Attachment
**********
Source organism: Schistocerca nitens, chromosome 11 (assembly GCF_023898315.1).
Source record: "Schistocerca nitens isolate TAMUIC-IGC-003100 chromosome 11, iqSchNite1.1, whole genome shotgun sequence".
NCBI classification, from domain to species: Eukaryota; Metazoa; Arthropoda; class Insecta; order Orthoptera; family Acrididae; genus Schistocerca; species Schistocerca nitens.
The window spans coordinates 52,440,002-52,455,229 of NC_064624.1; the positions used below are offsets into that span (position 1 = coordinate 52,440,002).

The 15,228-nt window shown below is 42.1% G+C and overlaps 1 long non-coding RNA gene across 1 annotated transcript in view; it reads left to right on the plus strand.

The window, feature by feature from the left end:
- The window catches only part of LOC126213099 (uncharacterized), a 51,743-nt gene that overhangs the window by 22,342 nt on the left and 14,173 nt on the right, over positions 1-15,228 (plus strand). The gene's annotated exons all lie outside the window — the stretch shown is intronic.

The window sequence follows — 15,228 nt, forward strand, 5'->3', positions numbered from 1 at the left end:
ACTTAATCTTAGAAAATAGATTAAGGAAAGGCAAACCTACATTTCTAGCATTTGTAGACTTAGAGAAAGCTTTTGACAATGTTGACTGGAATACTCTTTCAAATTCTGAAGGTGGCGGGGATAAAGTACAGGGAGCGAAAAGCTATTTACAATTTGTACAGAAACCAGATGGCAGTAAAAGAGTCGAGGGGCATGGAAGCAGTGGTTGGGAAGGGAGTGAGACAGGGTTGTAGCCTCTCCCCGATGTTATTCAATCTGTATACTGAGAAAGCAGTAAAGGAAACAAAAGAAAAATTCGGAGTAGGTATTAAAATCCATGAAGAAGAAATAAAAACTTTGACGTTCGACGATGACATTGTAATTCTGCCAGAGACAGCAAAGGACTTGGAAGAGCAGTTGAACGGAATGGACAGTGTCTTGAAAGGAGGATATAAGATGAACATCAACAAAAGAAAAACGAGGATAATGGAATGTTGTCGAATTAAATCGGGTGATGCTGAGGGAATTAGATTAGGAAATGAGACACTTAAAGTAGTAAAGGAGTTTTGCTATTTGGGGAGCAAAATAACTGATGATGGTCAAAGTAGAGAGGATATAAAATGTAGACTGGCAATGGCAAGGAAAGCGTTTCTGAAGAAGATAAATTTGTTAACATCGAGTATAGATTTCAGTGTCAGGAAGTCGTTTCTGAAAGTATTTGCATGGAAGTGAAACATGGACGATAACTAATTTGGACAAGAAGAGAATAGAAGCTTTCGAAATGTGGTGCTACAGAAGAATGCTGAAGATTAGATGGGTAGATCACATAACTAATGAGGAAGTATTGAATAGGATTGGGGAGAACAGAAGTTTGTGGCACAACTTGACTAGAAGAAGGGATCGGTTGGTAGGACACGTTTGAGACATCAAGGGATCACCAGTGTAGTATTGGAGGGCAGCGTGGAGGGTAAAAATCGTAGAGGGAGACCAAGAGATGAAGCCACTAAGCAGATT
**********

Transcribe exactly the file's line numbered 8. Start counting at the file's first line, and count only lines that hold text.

The window sequence follows — 15,228 nt, forward strand, 5'->3', positions numbered from 1 at the left end: